See the description of my research to gain a better idea of the kind of research I do. Click here for a List of Past Students and Example Projects done under my supervision To inquire about possible projects, please write me a mail to arrange a meeting: peter.skands at Monash.edu 
Most projects I offer are in the field of particlephysics phenomenology, straddling the intersection between theoretical highenergy physics, experimental particle physics, and computer physics. I specialise in numerical modelling of highenergy particle collisions, such as those occurring at the Large Hadron Collider, with a focus on processes governed by the strong interaction (quantum chromodynamics, quarks and gluons, QCD strings and jets, and the formation and decay of hadrons in highenergy processes). The research contributes to the worldleading PYTHIA Monte Carlo Event Generator, with Monash spearheading developments of sophisticated models for QCD bremsstrahlung resummations ("antenna showers") and exploring new ideas in string hadronisation. 
Books and Study Resources 
The following is a nonexhaustive collection of various course books and/or selfstudy material, that I recommend for students (and researchers) on topics ranging from basic particle physics and quantum field theory to the more specialized/advanced topics of QCD, Monte Carlo event generators, and highenergy phenomenology relevant to the Large Hadron Collider. There are also links to resources on probability and statistics and some computer codes and tutorials. You do not need all of these. When there are several options, look at reviews (such as this one), or get copies from your library, to see which ones might suit you best. Also consider your aims: are you looking to just gain a better conceptual understanding, or do you need detailed technical calculations? The most introductory material is at the top of the page. Scroll down for more advanced / specialized / technical topics.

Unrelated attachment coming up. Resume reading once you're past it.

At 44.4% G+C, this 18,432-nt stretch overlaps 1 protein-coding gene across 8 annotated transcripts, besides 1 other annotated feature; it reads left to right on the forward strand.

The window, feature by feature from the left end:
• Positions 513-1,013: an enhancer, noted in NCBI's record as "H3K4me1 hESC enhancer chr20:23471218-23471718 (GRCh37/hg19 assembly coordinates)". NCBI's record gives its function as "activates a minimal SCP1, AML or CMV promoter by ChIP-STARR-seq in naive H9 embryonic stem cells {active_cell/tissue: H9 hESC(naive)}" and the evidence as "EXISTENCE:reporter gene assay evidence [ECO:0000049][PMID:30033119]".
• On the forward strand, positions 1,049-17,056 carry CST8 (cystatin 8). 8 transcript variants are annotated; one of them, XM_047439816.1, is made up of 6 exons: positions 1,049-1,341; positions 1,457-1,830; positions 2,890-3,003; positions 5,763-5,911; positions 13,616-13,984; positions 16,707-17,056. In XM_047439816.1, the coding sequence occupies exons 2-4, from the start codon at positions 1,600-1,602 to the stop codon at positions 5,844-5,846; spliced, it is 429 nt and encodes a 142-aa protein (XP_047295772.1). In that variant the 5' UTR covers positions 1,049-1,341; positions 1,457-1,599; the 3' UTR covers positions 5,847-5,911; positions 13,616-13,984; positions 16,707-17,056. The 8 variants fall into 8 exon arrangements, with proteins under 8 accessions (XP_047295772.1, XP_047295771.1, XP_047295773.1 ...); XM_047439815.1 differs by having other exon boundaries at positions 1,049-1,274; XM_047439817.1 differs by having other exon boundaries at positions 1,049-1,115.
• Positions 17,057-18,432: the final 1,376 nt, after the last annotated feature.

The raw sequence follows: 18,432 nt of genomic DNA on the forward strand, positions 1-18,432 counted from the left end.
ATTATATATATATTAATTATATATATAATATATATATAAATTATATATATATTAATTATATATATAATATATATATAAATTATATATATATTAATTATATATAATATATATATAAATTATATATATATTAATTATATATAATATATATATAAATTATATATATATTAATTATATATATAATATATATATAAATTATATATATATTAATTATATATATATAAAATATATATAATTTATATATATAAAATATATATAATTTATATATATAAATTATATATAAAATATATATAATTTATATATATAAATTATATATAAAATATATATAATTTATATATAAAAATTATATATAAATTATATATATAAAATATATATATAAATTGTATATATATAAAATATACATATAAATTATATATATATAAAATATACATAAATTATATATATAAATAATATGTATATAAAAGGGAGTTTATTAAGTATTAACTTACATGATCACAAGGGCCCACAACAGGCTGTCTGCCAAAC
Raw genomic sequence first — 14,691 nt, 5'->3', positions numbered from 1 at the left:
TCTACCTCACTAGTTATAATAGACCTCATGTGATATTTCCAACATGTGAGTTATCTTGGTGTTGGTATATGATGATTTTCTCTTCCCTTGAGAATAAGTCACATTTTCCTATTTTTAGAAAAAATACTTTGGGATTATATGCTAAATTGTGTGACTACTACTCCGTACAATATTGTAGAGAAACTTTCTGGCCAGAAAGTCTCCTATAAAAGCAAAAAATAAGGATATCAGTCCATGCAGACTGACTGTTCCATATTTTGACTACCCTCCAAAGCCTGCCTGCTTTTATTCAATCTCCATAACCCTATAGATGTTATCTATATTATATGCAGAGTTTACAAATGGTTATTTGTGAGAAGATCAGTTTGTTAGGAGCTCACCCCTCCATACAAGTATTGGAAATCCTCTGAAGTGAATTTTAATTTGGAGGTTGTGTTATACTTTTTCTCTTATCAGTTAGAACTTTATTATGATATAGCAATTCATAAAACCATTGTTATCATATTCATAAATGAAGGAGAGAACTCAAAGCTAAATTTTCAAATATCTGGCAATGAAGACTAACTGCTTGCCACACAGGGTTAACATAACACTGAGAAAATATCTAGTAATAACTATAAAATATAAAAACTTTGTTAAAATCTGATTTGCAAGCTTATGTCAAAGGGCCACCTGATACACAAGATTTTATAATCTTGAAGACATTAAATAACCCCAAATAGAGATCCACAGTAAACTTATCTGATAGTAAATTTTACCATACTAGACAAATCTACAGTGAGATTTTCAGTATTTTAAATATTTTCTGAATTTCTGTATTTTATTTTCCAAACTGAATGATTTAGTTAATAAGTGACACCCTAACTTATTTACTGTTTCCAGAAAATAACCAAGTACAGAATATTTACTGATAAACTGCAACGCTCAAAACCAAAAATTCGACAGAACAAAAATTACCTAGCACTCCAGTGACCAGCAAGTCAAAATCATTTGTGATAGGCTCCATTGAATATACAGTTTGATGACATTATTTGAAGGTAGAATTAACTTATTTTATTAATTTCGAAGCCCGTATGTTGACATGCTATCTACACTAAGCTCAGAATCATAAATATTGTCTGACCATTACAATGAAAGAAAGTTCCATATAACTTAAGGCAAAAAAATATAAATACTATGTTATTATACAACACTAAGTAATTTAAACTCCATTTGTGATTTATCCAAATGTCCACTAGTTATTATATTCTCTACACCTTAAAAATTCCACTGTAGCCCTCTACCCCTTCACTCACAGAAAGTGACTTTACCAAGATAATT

General Particle Physics (3rd year and higher)

General Quantum Field Theory (4th year and higher)
I don't recommend Bjorken and Drell (dated by now and replaced by books like Peskin and Schroeder). Likewise the book by Mandl and Shaw. The books by Weinberg are more formal, and could appeal to students with more mathematical tastes and/or researchers who want to get really deep in QFT after getting introduced to it by one of the other works. 
General QCD

Monte Carlo Techniques and Event Generators

Probability and Statistics (related to MC and event analysis)

Computer Codes, C++, TutorialsLooking For: a good teachyourself tutorial on basic C++. Please write a mail to me if you can recommend one.